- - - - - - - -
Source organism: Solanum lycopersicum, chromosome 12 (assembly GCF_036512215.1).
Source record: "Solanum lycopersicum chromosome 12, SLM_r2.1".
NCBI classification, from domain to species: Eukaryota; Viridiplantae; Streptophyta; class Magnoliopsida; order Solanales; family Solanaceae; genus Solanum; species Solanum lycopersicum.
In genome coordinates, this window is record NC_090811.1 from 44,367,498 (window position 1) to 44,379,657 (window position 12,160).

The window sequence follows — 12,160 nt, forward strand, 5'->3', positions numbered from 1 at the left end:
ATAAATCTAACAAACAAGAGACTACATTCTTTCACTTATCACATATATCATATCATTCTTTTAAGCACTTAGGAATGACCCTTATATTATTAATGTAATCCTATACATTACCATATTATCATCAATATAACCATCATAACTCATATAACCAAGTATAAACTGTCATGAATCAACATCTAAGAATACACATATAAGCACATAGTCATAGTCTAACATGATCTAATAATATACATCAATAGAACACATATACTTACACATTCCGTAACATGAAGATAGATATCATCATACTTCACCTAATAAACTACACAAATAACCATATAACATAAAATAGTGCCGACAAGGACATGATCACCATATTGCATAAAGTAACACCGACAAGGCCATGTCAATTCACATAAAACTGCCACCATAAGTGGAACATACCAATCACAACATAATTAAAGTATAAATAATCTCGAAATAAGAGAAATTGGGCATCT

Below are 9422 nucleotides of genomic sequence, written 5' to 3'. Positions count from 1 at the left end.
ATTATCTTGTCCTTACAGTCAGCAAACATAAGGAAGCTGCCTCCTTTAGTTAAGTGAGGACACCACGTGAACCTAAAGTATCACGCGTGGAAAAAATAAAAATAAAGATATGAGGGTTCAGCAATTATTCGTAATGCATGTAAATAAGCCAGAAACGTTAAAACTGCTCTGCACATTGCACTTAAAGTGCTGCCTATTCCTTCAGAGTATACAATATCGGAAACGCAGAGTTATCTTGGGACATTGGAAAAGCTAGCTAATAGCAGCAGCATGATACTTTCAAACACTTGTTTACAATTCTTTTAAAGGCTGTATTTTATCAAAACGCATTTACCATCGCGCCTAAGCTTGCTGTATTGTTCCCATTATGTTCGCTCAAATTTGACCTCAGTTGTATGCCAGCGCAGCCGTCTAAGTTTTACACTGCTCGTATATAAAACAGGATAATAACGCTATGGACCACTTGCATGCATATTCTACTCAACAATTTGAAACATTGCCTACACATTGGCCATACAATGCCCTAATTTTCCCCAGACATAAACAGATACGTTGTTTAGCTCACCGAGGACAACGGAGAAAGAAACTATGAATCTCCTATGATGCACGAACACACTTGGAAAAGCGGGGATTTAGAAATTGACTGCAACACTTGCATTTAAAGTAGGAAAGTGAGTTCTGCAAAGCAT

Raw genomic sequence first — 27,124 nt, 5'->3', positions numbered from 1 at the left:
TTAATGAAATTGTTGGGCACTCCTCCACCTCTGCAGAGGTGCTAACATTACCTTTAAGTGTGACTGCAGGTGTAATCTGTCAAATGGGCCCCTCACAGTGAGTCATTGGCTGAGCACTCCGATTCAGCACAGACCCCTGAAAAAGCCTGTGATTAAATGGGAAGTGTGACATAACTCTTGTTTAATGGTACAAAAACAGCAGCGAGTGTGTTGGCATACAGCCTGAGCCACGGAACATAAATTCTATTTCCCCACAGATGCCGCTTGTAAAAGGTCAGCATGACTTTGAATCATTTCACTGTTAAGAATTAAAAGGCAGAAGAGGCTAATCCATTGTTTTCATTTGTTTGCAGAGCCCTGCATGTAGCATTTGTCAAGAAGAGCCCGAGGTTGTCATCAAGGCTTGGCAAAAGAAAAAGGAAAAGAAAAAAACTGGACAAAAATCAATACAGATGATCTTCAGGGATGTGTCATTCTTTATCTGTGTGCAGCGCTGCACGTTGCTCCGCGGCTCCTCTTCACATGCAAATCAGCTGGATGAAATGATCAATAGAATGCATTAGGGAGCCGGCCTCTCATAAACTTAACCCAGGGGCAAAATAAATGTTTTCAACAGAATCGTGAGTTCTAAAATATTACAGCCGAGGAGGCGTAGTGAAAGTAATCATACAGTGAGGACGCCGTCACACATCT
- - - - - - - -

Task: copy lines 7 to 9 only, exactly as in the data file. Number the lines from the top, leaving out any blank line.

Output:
Below are 9422 nucleotides of genomic sequence, written 5' to 3'. Positions count from 1 at the left end.
ATTATCTTGTCCTTACAGTCAGCAAACATAAGGAAGCTGCCTCCTTTAGTTAAGTGAGGACACCACGTGAACCTAAAGTATCACGCGTGGAAAAAATAAAAATAAAGATATGAGGGTTCAGCAATTATTCGTAATGCATGTAAATAAGCCAGAAACGTTAAAACTGCTCTGCACATTGCACTTAAAGTGCTGCCTATTCCTTCAGAGTATACAATATCGGAAACGCAGAGTTATCTTGGGACATTGGAAAAGCTAGCTAATAGCAGCAGCATGATACTTTCAAACACTTGTTTACAATTCTTTTAAAGGCTGTATTTTATCAAAACGCATTTACCATCGCGCCTAAGCTTGCTGTATTGTTCCCATTATGTTCGCTCAAATTTGACCTCAGTTGTATGCCAGCGCAGCCGTCTAAGTTTTACACTGCTCGTATATAAAACAGGATAATAACGCTATGGACCACTTGCATGCATATTCTACTCAACAATTTGAAACATTGCCTACACATTGGCCATACAATGCCCTAATTTTCCCCAGACATAAACAGATACGTTGTTTAGCTCACCGAGGACAACGGAGAAAGAAACTATGAATCTCCTATGATGCACGAACACACTTGGAAAAGCGGGGATTTAGAAATTGACTGCAACACTTGCATTTAAAGTAGGAAAGTGAGTTCTGCAAAGCAT

Raw genomic sequence first — 27,124 nt, 5'->3', positions numbered from 1 at the left: